In one of its latest Signals, the NIHR highlights a systematic review identified 267 pieces of literature from the UK and countries with a comparable economy, all published from 2006onwards, which analysed and described new models of integrated care. 

The review- funded by the NIHR-  looked at the international literature to understand how new care models may affect patients, providers and systems. Almost half of the 267 studies came from the UK. Most investigated integrated care pathways, often as part of a multicomponent intervention including multidisciplinary teams and some form of case management. Most studies focused on older people.

 

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The review finds some positives, but overall highlights the complexity of implementing and assessing new models of care. The reviewers found the complexity and variability of interventions across the literature, a hindrance in understanding the effect of specific changes. Most studies were at risk of bias, with few comparison studies as these are often not appropriate for organisational research (Source: NIHR).

Read the NIHR Signal in full here 

Published abstract here

 

 

Domestic abuse victims suffering in silence at work

University of Central Lancashire | December 2018 | Domestic Abuse Victims suffering in silence at work 

University of Central Lancashire (UCLAN) and Sheffield Hallam University researchers have found that victims of domestic abuse working in both the public and private sector generally do not discuss their experiences with their employers. Victims found that in most instances victims of domestic abuse will only disclose this if they are being faced with disciplinary action or sanctions, which are a consequence of the abuse. 

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The researchers interviewed trade almost 40 trade union officers from across the north of England about their views on and experience of working with line managers and HR staff who had supported victims of domestic violence.

A key finding of the study is that the workplace is a haven for many victims, financially, physically and emotionally. It also highlights that many managers were still unaware of the signs that their employees are suffering  domestic abuse (Source: UCLAN).

 

Victimised adolescents more likely to self-harm and have suicidal thoughts

Baldwin, J. R. et al. | 2018| Adolescent Victimization and Self-Injurious Thoughts and Behaviors: A Genetically Sensitive Cohort Study| Journal of the American Academy of Child & Adolescent Psychiatry | Vol.0 |Issue 0| DOI: https://doi.org/10.1016/j.jaac.2018.07.903

Children and young people that are victimised have double the likelihood of self-harm and their risk of suicide  is trebled compared to non-victimised peers according to researchers at King’s College London. The study looked at over 2000 twins born in England and Wales between 1994-95. They studied different forms of adolescent victimisation- including maltreatment, neglect, bullying, crime, sexual victimisation, and family violence- which were identified in interviews with the participants when they turned 18. Among their findings was that over a third of the sample had experienced one severe form of victimisation during their adolescence and 7 per cent had experienced at least three or more severe types of victimisation. Almost 20 per cent (18.9%) had had some form of self-injurious thoughts and behaviours. Victimized adolescents had an increased risk of suicidal ideation and over a quarter had atempted suicide.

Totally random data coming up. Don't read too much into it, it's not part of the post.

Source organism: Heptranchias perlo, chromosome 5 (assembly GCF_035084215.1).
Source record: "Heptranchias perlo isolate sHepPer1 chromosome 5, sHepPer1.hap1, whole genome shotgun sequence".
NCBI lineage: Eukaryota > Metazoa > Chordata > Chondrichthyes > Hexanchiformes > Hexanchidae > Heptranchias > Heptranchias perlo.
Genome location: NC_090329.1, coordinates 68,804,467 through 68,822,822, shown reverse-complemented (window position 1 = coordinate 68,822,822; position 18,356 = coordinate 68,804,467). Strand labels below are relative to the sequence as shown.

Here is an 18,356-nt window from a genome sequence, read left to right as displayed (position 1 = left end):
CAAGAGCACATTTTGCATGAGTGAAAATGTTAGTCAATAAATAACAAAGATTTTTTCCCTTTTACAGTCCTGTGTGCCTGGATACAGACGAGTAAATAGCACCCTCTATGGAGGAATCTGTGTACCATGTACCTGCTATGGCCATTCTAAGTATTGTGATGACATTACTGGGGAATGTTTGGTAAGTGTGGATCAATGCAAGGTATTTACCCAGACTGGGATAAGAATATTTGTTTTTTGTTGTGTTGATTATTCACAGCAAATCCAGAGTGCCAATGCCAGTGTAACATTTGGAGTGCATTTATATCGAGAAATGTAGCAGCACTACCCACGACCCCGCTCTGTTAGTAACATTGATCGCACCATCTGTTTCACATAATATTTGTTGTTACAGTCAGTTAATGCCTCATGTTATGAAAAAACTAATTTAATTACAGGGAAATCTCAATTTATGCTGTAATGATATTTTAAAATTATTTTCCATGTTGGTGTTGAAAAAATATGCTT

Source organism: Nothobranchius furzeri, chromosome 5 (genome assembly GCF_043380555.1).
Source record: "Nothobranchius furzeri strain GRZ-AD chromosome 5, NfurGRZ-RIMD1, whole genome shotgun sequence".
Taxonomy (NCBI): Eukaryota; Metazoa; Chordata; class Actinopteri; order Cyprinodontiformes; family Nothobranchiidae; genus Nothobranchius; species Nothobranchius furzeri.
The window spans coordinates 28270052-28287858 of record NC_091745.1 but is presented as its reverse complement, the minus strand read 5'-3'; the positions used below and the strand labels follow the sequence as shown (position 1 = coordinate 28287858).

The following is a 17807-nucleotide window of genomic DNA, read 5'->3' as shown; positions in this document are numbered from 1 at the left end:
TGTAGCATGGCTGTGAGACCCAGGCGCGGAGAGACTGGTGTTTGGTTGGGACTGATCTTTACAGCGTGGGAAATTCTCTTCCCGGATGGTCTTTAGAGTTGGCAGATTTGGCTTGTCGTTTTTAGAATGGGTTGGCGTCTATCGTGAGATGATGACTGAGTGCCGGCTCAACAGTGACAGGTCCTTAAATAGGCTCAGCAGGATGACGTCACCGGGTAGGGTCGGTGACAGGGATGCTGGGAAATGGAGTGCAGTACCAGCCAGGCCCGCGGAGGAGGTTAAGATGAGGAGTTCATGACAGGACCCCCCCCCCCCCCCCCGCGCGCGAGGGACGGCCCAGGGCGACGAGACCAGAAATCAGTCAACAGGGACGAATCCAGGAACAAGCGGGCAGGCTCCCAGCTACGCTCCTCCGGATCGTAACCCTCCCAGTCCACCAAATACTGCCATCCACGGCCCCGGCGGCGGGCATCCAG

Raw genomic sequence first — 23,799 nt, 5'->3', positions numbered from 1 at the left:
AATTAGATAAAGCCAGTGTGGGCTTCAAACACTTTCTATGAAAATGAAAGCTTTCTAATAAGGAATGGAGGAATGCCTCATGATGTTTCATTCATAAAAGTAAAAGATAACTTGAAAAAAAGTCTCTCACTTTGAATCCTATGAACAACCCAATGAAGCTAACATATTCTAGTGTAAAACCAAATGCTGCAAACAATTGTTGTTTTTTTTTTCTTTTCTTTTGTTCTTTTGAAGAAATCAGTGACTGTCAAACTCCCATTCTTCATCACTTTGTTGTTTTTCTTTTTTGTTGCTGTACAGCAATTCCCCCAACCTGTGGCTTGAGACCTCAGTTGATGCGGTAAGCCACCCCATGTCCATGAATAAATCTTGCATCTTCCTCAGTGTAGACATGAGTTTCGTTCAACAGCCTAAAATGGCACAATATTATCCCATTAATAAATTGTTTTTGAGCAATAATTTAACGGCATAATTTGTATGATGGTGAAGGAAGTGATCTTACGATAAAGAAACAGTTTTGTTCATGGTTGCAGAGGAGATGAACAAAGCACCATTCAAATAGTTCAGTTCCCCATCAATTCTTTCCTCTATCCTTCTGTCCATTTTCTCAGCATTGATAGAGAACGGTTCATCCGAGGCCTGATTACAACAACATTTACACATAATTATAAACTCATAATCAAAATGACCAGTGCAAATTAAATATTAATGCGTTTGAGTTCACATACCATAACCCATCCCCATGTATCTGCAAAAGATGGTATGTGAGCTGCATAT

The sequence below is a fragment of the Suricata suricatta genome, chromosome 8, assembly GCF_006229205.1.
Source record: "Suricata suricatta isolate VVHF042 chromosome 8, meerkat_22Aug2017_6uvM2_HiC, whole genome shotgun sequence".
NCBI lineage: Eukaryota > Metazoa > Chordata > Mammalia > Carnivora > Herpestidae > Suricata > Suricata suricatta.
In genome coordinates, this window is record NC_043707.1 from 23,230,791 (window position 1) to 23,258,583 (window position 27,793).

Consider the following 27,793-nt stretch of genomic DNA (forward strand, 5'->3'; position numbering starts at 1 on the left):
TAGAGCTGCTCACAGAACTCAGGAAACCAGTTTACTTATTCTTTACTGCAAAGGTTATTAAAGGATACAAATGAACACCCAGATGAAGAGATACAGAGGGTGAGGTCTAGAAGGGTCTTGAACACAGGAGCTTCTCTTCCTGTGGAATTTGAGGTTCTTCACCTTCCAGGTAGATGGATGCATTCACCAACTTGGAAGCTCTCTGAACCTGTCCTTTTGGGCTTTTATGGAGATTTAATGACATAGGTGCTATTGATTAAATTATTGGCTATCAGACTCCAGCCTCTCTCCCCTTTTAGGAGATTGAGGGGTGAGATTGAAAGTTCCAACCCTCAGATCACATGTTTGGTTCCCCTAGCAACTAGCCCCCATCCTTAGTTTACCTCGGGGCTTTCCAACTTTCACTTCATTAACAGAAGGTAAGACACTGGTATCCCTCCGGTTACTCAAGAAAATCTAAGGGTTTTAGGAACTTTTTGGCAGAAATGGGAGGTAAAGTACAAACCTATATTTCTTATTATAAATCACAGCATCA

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Abstract

Objective

Victimized adolescents have elevated risk of self-injurious thoughts and behaviors. However, poor understanding of causal and non-causal mechanisms underlying this observed risk limits the development of interventions to prevent premature death among adolescents. We tested whether pre-existing family-wide and individual vulnerabilities account for victimized adolescents’ elevated risk of self-injurious thoughts and behaviors.


Method

Participants were 2,232 British children followed from birth to age 18 as part of the Environmental Risk (E-Risk) Longitudinal Twin Study. Adolescent victimization (maltreatment, neglect, sexual victimization, family violence, peer/sibling victimization, cyber-victimization, and crime victimization) was assessed through interviews with participants and co-informant questionnaires at the age 18 assessment. Suicidal ideation, self-harm, and suicide attempt in adolescence were assessed through interviews with participants at age 18.

Results